Say “I Do” To Starting Your Own Wedding Planner Business
For a certain type of person, “wedding planner” is the perfect job. Wedding planning is a great occupation for self-motivated extroverts who love interacting with people and planning parties. You’ll also need to have a flair for design and an eye for detail, as well as a knack for networking and a penchant for cutting deals. Finally, it helps if you are a romantic at heart, since it’s much easier to sell a product you wholeheartedly believe in. Does this describe you? You may be ready to dive into the event planning industry!
In this post, I’ve put together the essential first steps for starting your own wedding planner business, along with your best options for financing a new company. After that, you’ll be ready to make a cute couple’s wedding day dreams come true!
Table of Contents
- 1. Learn The Ropes
- 2. Register Your Business
- 3. Develop A Business Plan
- 4. Create A Web Presence
- 5. Choose Business Software
- 6. Seek Funding
- Final Thoughts
1. Learn The Ropes
Before you dive head first into professional wedding planning, take a step back. To be successful, you’ll need to have at least some experience in the field. You don’t necessarily need a degree in event planning or a certificate in wedding planning—though it is possible to get both of these things—but even a small amount of wedding-planning experience is a plus. If you don’t have this experience yet, you could intern with/shadow a wedding planner, or at the very least, get your feet wet by planning a large event for friends/family in an unofficial capacity. There are various seminars and online courses in wedding planning that you might benefit from, but the most crucial asset in the field of wedding planning is real-world experience.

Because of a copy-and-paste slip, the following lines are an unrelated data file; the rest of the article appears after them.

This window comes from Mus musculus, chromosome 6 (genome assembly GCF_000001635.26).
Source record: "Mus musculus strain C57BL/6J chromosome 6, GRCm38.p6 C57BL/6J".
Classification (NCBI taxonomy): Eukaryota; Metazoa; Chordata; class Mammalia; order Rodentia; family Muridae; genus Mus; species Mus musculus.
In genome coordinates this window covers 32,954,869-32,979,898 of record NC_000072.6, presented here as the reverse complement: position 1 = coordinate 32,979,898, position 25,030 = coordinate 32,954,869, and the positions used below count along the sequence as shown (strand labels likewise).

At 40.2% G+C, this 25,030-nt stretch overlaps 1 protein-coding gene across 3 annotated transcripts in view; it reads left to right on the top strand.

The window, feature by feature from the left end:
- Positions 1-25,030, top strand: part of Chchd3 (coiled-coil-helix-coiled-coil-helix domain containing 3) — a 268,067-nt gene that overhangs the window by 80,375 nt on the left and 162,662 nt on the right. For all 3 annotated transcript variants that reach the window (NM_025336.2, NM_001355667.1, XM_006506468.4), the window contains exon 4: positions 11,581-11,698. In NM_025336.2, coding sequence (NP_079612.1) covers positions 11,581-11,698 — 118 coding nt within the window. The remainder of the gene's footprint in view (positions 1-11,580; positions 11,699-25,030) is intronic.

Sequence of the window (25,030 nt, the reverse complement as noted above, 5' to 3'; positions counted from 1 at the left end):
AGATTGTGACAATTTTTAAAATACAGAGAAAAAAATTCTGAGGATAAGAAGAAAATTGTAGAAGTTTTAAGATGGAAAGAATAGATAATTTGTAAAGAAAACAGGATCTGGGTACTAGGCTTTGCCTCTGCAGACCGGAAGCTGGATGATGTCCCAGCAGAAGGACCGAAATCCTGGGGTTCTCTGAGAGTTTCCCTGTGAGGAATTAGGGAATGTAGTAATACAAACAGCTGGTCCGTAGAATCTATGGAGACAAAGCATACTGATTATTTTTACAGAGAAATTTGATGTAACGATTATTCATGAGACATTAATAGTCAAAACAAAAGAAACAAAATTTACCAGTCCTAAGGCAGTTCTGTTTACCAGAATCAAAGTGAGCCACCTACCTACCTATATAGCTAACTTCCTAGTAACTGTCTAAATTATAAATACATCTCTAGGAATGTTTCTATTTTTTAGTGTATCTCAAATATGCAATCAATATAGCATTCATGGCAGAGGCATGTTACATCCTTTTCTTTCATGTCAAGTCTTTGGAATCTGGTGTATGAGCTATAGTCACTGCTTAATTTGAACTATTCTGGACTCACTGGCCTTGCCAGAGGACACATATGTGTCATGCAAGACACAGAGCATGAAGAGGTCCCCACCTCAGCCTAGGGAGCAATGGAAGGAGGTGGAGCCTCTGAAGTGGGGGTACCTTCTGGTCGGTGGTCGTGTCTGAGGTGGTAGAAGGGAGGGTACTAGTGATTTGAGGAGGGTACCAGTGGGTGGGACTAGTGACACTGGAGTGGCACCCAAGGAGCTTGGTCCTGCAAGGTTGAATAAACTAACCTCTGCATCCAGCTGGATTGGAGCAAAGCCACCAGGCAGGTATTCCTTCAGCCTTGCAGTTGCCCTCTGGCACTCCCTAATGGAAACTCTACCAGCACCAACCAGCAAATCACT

2. Register Your Business
Registering your business as a limited liability company (LLC) will establish your business as a legal entity. This will also protect your personal assets in the event that someone sues your wedding planning company, and will be helpful when you apply for a business bank account, business insurance, and business financing.